Grand County has no shortage of health-care professionals, educators and community leaders who are working to address substance abuse problems among students, although they don’t necessarily work under the same roof.
To bring those different agencies and individuals closer together, Four Corners Community Behavioral Health and Moab Regional Hospital are spearheading a new initiative that would tackle the issue at the community level.
The two partners are working to line up local and state funding for a new part-time community care coordinator, who could promote greater collaboration between entities like Moab Regional Hospital, the BEACON Afterschool Program and the Southeastern Utah District Health Department.
“Another way to think of it is a little like the conductor of an orchestra,” Four Corners Community Behavioral Health Prevention Specialist Tiffany Van Sickle told the Moab City Council on Tuesday, May 10. “We have so many programs and various entities throughout the community … But having a combined coalition of those members to help be the conductor of the orchestra that keeps everybody on the same page, working toward a consistent goal, is really the job of the coalition.”
While the City of Moab hasn’t budgeted any funding to help underwrite the position, Mayor Dave Sakrison said he’s on board with the idea.
“This is something that needs to happen,” he said.
The mayor said he hopes the coordinator and the related “Communities That Care” initiative can also focus on issues related to intergenerational poverty in the community.
“I think this all ties in,” he said.
According to Moab Regional Hospital CEO Jen Sadoff, the state is willing to kick in $10,000 to help fund the position; Sakrison suspects that the partners may be able to line up more money from the state if they reach out to Lt. Gov. Spencer Cox when he comes to town next month.
“I think there would probably be some state money available for that initiative,” he said.
Grand County School District Superintendent Dr. Scott Crane said that district officials have been working with Van Sickle for the past two months or so, and are eager to do what they can to help the initiative get off the ground.
“We’re very supportive of it, and we’re willing to provide a lot of in-kind (assistance) and expertise,” he said.
The school district already has its own programs to address substance abuse and related issues, but Crane said he sees the value in a communitywide effort.
“We want to bring that together in a holistic manner,” he said.
The push for a more coordinated approach toward substance abuse problems and related issues comes in the wake of the most recent Student Health and Risk Prevention (SHARP) Survey.
According to the survey, 25 percent of Grand County School District students perceive that community laws and norms are favorable toward drug use. The same percentage believe the community supports the early initiation of drug use, while 23 percent have favorable attitudes toward drug use, according to Sadoff.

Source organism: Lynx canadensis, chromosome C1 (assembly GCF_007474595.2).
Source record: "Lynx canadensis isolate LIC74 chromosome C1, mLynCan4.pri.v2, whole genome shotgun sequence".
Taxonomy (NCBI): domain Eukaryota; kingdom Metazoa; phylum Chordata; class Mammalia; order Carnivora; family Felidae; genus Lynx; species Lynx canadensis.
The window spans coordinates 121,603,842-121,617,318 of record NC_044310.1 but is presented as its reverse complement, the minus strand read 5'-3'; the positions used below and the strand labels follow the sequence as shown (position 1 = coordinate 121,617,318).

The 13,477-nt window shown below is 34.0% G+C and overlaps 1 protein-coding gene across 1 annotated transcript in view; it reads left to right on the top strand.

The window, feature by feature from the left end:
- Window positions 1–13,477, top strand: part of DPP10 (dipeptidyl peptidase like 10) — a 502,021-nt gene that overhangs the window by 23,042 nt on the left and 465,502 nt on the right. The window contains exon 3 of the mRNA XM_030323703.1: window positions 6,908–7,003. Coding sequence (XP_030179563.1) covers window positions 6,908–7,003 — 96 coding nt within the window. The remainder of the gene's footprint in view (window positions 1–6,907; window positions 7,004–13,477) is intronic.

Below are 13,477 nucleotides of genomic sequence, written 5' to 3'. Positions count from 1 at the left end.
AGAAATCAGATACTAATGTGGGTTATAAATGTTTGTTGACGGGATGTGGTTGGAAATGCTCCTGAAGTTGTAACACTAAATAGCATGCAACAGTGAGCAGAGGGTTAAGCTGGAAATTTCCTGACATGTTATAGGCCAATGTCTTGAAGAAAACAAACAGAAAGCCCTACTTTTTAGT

The latest survey findings jibe with the hospital’s previous community needs assessment, which found that more than two-thirds of respondents identified alcohol and substance abuse disorder as the area’s top community health concern.
Sadoff said that Van Sickle’s recent talk about the survey offered a disturbing look at the latest data.
“The presentation was very alarming in terms of some of the trends that we’re seeing with kids in our area,” she said.
At the same time, though, Sadoff said it was inspiring, because it offered examples of other communities in Utah that have made headway on the issue – particularly Tooele, where the demographics are not unlike Moab’s.
“They used their alarming survey data and they mobilized as a community to put the structure in place, and they changed what their data looked like for the better,” she said.
Hospital officials are putting programs into place to address the problems, but – like Crane – Sadoff said they want to work with others to tackle them at the community level.
Sadoff noted that she has been involved with the Moab Community Action Coalition for more than 10 years. She said she believes that group has made progress in that time, yet noted that the group’s dedicated volunteers all have busy schedules that limit their effectiveness.
“It’s made it hard for any one person to really drive that progress forward,” she said.
Sadoff said the latest survey results show that the community has made some progress. Still, Grand County is trending up in the areas of mental health and suicide risk, and she called the high percentage of favorable attitudes toward drug use a “huge risk factor.”
Van Sickle said that prevention efforts won’t pay off overnight, but she said that once the initiative is in place, the coordinator can mobilize the community to act on the concerns that have been identified.
“It’s very difficult to be efficient and create effective change when you don’t have that infrastructure to make it possible,” she said. “They’re kind of the whip.”
Four Corners Community Behavioral Health and Moab Regional Hospital leading new initiative
We have so many programs and various entities throughout the community … But having a combined coalition of those members to help be the conductor of the orchestra that keeps everybody on the same page, working toward a consistent goal, is really the job of the coalition.